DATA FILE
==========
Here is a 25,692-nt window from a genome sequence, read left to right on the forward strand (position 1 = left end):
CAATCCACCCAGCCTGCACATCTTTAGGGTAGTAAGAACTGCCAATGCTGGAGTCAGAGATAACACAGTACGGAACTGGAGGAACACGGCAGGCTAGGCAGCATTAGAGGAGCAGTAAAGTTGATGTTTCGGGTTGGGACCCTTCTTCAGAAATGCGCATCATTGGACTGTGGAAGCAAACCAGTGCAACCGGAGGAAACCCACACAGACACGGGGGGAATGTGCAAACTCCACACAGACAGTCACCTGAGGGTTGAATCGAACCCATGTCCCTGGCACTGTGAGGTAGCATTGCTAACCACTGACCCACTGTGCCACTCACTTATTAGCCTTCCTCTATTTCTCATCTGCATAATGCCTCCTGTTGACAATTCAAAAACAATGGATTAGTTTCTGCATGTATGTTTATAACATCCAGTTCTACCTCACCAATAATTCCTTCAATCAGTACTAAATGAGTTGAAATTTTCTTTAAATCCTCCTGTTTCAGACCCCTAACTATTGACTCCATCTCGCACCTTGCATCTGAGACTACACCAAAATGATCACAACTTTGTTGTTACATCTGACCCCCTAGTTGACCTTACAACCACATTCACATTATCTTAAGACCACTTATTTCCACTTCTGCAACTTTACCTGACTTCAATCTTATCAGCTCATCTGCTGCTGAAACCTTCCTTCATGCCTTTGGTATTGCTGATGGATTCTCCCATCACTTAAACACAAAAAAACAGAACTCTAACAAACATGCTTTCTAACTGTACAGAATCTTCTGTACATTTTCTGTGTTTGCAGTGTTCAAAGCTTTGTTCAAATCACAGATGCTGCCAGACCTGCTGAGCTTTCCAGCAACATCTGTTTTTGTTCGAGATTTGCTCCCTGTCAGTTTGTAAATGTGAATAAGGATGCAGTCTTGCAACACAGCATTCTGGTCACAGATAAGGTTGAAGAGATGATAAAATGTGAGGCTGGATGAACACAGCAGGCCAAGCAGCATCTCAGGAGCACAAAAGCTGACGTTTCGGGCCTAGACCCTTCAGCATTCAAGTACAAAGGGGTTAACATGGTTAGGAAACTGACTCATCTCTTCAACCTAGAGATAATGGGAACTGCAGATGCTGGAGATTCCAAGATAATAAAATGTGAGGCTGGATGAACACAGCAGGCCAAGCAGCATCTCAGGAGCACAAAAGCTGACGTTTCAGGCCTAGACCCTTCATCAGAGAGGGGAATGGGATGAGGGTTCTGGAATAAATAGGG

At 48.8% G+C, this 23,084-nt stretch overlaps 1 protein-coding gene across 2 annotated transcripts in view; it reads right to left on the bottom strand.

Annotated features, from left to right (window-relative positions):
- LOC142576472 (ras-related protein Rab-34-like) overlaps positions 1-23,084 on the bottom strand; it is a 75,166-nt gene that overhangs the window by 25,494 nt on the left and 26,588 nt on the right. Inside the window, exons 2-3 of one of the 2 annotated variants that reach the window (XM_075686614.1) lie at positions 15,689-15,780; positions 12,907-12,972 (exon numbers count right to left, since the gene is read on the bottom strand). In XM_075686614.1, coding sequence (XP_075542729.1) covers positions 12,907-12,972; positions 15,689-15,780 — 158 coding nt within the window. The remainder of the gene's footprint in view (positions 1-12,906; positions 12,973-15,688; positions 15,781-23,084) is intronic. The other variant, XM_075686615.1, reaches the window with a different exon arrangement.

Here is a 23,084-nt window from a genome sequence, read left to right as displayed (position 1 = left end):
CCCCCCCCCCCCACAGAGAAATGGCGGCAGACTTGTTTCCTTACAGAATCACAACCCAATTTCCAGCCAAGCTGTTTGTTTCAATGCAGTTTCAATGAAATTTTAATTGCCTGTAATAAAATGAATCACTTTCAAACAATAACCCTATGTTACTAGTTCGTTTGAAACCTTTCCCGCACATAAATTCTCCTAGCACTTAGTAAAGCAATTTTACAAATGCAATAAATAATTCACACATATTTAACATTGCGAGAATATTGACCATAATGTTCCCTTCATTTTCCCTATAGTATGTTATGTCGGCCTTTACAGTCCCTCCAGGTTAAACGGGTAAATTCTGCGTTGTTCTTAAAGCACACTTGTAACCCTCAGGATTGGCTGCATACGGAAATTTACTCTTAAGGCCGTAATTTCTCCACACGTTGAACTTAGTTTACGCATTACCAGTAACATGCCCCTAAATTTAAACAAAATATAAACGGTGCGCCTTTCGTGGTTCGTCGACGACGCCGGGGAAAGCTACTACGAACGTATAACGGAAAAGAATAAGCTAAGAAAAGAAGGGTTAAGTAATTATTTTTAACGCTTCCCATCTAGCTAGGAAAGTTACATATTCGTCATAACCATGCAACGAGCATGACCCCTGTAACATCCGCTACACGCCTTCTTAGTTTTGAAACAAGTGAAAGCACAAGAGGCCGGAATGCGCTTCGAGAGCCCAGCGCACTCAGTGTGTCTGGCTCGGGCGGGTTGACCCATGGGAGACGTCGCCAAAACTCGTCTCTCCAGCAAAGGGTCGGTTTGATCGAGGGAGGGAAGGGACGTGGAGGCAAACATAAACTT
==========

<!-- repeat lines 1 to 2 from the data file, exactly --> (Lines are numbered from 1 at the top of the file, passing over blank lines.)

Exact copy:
Here is a 25,692-nt window from a genome sequence, read left to right on the forward strand (position 1 = left end):
CAATCCACCCAGCCTGCACATCTTTAGGGTAGTAAGAACTGCCAATGCTGGAGTCAGAGATAACACAGTACGGAACTGGAGGAACACGGCAGGCTAGGCAGCATTAGAGGAGCAGTAAAGTTGATGTTTCGGGTTGGGACCCTTCTTCAGAAATGCGCATCATTGGACTGTGGAAGCAAACCAGTGCAACCGGAGGAAACCCACACAGACACGGGGGGAATGTGCAAACTCCACACAGACAGTCACCTGAGGGTTGAATCGAACCCATGTCCCTGGCACTGTGAGGTAGCATTGCTAACCACTGACCCACTGTGCCACTCACTTATTAGCCTTCCTCTATTTCTCATCTGCATAATGCCTCCTGTTGACAATTCAAAAACAATGGATTAGTTTCTGCATGTATGTTTATAACATCCAGTTCTACCTCACCAATAATTCCTTCAATCAGTACTAAATGAGTTGAAATTTTCTTTAAATCCTCCTGTTTCAGACCCCTAACTATTGACTCCATCTCGCACCTTGCATCTGAGACTACACCAAAATGATCACAACTTTGTTGTTACATCTGACCCCCTAGTTGACCTTACAACCACATTCACATTATCTTAAGACCACTTATTTCCACTTCTGCAACTTTACCTGACTTCAATCTTATCAGCTCATCTGCTGCTGAAACCTTCCTTCATGCCTTTGGTATTGCTGATGGATTCTCCCATCACTTAAACACAAAAAAACAGAACTCTAACAAACATGCTTTCTAACTGTACAGAATCTTCTGTACATTTTCTGTGTTTGCAGTGTTCAAAGCTTTGTTCAAATCACAGATGCTGCCAGACCTGCTGAGCTTTCCAGCAACATCTGTTTTTGTTCGAGATTTGCTCCCTGTCAGTTTGTAAATGTGAATAAGGATGCAGTCTTGCAACACAGCATTCTGGTCACAGATAAGGTTGAAGAGATGATAAAATGTGAGGCTGGATGAACACAGCAGGCCAAGCAGCATCTCAGGAGCACAAAAGCTGACGTTTCGGGCCTAGACCCTTCAGCATTCAAGTACAAAGGGGTTAACATGGTTAGGAAACTGACTCATCTCTTCAACCTAGAGATAATGGGAACTGCAGATGCTGGAGATTCCAAGATAATAAAATGTGAGGCTGGATGAACACAGCAGGCCAAGCAGCATCTCAGGAGCACAAAAGCTGACGTTTCAGGCCTAGACCCTTCATCAGAGAGGGGAATGGGATGAGGGTTCTGGAATAAATAGGG